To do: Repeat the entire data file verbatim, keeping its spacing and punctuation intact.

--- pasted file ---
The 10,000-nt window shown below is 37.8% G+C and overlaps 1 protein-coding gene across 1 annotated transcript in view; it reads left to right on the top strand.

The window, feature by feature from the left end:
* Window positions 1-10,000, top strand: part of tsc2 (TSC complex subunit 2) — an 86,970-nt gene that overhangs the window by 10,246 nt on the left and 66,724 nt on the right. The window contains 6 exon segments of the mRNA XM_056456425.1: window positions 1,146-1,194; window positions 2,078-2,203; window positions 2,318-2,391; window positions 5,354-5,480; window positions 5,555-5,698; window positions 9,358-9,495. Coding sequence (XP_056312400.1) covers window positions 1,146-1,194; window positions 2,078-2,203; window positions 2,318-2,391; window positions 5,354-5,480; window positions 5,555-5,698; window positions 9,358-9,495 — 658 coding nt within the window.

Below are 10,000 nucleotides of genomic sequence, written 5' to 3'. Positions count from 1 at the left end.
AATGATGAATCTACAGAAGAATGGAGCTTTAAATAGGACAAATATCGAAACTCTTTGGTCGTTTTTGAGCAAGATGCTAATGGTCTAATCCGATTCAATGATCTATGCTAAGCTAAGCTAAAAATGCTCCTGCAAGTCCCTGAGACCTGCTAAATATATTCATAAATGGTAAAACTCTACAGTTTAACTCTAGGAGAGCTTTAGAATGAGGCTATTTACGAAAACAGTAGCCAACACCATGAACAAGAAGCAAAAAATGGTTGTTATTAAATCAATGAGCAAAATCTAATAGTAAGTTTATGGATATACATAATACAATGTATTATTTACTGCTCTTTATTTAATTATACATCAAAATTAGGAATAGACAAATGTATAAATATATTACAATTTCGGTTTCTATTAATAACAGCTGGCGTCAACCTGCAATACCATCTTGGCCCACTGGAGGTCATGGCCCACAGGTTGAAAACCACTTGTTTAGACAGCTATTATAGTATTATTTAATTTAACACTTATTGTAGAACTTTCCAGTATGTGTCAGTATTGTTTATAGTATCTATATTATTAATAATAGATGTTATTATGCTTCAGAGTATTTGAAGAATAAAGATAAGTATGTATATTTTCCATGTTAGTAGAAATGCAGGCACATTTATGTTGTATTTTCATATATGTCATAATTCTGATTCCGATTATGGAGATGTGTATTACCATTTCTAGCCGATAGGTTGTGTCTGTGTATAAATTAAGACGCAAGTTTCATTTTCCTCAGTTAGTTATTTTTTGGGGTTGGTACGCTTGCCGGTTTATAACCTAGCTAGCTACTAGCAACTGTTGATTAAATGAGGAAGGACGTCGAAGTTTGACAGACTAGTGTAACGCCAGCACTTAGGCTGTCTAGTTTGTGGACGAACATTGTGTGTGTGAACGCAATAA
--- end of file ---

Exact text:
The 10,000-nt window shown below is 37.8% G+C and overlaps 1 protein-coding gene across 1 annotated transcript in view; it reads left to right on the top strand.

The window, feature by feature from the left end:
* Window positions 1-10,000, top strand: part of tsc2 (TSC complex subunit 2) — an 86,970-nt gene that overhangs the window by 10,246 nt on the left and 66,724 nt on the right. The window contains 6 exon segments of the mRNA XM_056456425.1: window positions 1,146-1,194; window positions 2,078-2,203; window positions 2,318-2,391; window positions 5,354-5,480; window positions 5,555-5,698; window positions 9,358-9,495. Coding sequence (XP_056312400.1) covers window positions 1,146-1,194; window positions 2,078-2,203; window positions 2,318-2,391; window positions 5,354-5,480; window positions 5,555-5,698; window positions 9,358-9,495 — 658 coding nt within the window.

Below are 10,000 nucleotides of genomic sequence, written 5' to 3'. Positions count from 1 at the left end.
AATGATGAATCTACAGAAGAATGGAGCTTTAAATAGGACAAATATCGAAACTCTTTGGTCGTTTTTGAGCAAGATGCTAATGGTCTAATCCGATTCAATGATCTATGCTAAGCTAAGCTAAAAATGCTCCTGCAAGTCCCTGAGACCTGCTAAATATATTCATAAATGGTAAAACTCTACAGTTTAACTCTAGGAGAGCTTTAGAATGAGGCTATTTACGAAAACAGTAGCCAACACCATGAACAAGAAGCAAAAAATGGTTGTTATTAAATCAATGAGCAAAATCTAATAGTAAGTTTATGGATATACATAATACAATGTATTATTTACTGCTCTTTATTTAATTATACATCAAAATTAGGAATAGACAAATGTATAAATATATTACAATTTCGGTTTCTATTAATAACAGCTGGCGTCAACCTGCAATACCATCTTGGCCCACTGGAGGTCATGGCCCACAGGTTGAAAACCACTTGTTTAGACAGCTATTATAGTATTATTTAATTTAACACTTATTGTAGAACTTTCCAGTATGTGTCAGTATTGTTTATAGTATCTATATTATTAATAATAGATGTTATTATGCTTCAGAGTATTTGAAGAATAAAGATAAGTATGTATATTTTCCATGTTAGTAGAAATGCAGGCACATTTATGTTGTATTTTCATATATGTCATAATTCTGATTCCGATTATGGAGATGTGTATTACCATTTCTAGCCGATAGGTTGTGTCTGTGTATAAATTAAGACGCAAGTTTCATTTTCCTCAGTTAGTTATTTTTTGGGGTTGGTACGCTTGCCGGTTTATAACCTAGCTAGCTACTAGCAACTGTTGATTAAATGAGGAAGGACGTCGAAGTTTGACAGACTAGTGTAACGCCAGCACTTAGGCTGTCTAGTTTGTGGACGAACATTGTGTGTGTGAACGCAATAA